(2) *GN → KN → CUNT


The undisputable origin of Homo Sapiens is the cunts of their women. Ancient English speakers appear to have been more conservative preferring to use other names for this most famous of private parts, switch certain names and introduce and element of good humour to others. Ancient Arabians were closer to their Stone Age roots and their speech more so. Therefore, there was no attempt to name things by any other than their ancient names hence “cunt” in their language is ‘kiss’ from the mono syllabic root morpheme *KS. Local Arabic dialects call it ‘kuss,” or “kiss.”
Permit us to repeat that prehistoric men and women didn’t create words by the bucketful. What they did was to create linguistic categories. Everything that could be eaten is “akal”, everything that could be drank is “m'”, everything that flies is “tr” with a dot under the “t”, everything that has a sharp edge is *ŠF (Š=sh).
When we analysed the words, ‘kiss/coss’ “cunt”, ‘kis’ (i=ee) “bag”, ‘kas’ “cup” they turned out to be from the same root *KS. Why is that? Because, apparently, there is a resemblance between the cunt and both the bags and cups used in prehistoric times simply because they have cavities, and things can be stored in them, well, sometimes, like babies, for example.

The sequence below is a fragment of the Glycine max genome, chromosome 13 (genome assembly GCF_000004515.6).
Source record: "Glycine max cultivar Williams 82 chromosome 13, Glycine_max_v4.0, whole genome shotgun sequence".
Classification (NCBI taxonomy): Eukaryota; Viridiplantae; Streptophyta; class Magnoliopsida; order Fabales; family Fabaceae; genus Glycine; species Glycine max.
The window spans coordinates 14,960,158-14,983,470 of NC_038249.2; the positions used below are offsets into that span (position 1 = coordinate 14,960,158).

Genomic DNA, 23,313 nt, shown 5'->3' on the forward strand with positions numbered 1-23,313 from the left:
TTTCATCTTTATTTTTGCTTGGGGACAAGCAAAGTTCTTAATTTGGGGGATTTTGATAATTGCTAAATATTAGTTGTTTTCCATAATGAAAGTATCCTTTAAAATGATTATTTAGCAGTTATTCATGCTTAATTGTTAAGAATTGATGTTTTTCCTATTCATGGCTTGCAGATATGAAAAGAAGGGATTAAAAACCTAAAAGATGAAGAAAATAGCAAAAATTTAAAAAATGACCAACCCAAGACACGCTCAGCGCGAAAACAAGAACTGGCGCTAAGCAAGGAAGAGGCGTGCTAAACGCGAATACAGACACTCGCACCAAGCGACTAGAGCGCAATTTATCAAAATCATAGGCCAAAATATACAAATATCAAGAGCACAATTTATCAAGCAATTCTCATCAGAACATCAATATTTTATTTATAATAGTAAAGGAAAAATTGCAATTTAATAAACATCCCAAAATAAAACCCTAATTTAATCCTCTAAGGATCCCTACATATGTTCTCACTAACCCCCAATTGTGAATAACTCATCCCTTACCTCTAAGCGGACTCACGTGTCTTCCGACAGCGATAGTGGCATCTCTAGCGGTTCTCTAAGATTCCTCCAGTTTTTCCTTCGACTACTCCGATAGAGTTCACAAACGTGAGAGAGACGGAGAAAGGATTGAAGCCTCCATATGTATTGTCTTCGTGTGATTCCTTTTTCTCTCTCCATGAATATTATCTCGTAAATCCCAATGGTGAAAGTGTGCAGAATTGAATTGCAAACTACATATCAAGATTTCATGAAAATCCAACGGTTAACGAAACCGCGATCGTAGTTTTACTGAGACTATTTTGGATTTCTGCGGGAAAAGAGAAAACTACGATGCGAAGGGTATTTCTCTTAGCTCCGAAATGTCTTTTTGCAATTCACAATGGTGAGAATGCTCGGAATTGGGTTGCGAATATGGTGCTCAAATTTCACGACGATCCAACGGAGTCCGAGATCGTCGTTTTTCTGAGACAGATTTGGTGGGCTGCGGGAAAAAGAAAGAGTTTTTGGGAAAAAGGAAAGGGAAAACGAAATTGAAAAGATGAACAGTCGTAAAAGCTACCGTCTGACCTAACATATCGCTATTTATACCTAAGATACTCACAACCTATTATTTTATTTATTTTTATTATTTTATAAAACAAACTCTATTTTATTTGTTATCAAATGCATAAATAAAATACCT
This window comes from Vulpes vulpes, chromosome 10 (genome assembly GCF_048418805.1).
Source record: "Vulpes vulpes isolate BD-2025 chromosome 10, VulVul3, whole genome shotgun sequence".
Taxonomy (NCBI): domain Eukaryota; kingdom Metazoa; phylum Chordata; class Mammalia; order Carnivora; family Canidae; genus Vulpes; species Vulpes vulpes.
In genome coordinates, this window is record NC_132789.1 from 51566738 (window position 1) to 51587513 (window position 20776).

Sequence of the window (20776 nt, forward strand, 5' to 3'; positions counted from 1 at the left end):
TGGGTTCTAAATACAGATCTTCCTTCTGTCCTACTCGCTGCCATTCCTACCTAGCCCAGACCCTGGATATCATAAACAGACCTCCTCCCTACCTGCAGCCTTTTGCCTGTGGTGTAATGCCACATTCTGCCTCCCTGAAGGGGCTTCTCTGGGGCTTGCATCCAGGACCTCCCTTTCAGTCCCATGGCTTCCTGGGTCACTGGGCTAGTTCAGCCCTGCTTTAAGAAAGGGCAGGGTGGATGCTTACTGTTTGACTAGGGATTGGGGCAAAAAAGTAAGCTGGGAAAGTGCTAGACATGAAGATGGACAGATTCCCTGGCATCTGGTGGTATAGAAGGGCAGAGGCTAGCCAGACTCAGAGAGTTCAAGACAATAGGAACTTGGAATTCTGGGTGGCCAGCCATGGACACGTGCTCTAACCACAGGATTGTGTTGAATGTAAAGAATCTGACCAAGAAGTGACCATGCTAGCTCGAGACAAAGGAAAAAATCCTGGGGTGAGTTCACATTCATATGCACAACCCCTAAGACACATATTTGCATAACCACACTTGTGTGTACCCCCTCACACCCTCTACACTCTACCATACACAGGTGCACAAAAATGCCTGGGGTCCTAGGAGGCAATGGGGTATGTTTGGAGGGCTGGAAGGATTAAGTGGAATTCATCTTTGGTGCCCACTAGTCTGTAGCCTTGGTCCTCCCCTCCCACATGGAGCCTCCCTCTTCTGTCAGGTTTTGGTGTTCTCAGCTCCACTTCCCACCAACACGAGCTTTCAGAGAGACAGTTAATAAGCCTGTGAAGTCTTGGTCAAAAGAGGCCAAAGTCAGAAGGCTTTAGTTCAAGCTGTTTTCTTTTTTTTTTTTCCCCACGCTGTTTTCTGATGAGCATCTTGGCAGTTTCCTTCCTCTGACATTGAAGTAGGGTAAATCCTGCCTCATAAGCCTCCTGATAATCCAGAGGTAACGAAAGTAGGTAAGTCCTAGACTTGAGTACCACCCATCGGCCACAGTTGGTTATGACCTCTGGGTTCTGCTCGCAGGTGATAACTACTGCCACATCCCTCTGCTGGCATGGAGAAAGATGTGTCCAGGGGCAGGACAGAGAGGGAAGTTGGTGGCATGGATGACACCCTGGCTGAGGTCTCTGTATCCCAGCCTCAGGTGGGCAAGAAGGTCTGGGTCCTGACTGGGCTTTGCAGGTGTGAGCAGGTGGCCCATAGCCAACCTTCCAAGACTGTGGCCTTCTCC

The reverse root of *KS is *SK. From this root “rail, road, narrow street”, etc.  Clearly, prehistoric ancestors viewed cunts as passages, bags, containers, cups, because of the shape similarity. In today’s Arabic ‘sikat hadid’ is “railway”.
In Akkadian: “kīs libbi: [Human → Disease]  colic”. The literal translation is “heart’s bag”. It is as if colic was thought of as a bag inside their chest.
Also in Akkadian: “kiskilili : [Religion → Myths]  a demoness , a she-devil”. The literal translation is “cunt of the night”, “cunt” being “woman”, which is fair enough as angry wives may call their husbands “Prick!” and husbands”Cunt!”.
In Akkadian as well: “kīsu (2) : [Transport]  1) a money bag, a purse, a bag of leather or gold and silver”.

So, there is your proof. Why the heck the entry is listed under “Transport” category is not clear unless the Assyrians invented the railway from the “cunt” concept.
Here’s another thing: I suspect the English word ‘kiss’ is borrowed from Arabic ‘coss’. Here’s what the Etymology Online Dictionary says: Kiss: Old English coss; see kiss (v.). It became Middle English cuss, but this yielded to kiss, from the verb. Kiss of death in figurative sense “thing that signifies impending failure” is from 1944 (Billboard, Oct. 21), ultimately in reference to Judas’s kiss in Gethsemane (Matt. xxvi:48-50). The kiss of peace was, in Old English, sibbecoss (for first element, see sibling). Lots of words but where is the root?
Now ‘sibbecoss’ looks very suspicious especially if the first ‘s’ was originally ‘z’, a very common migration in Semitic chat.


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Last modified: June 2, 2023

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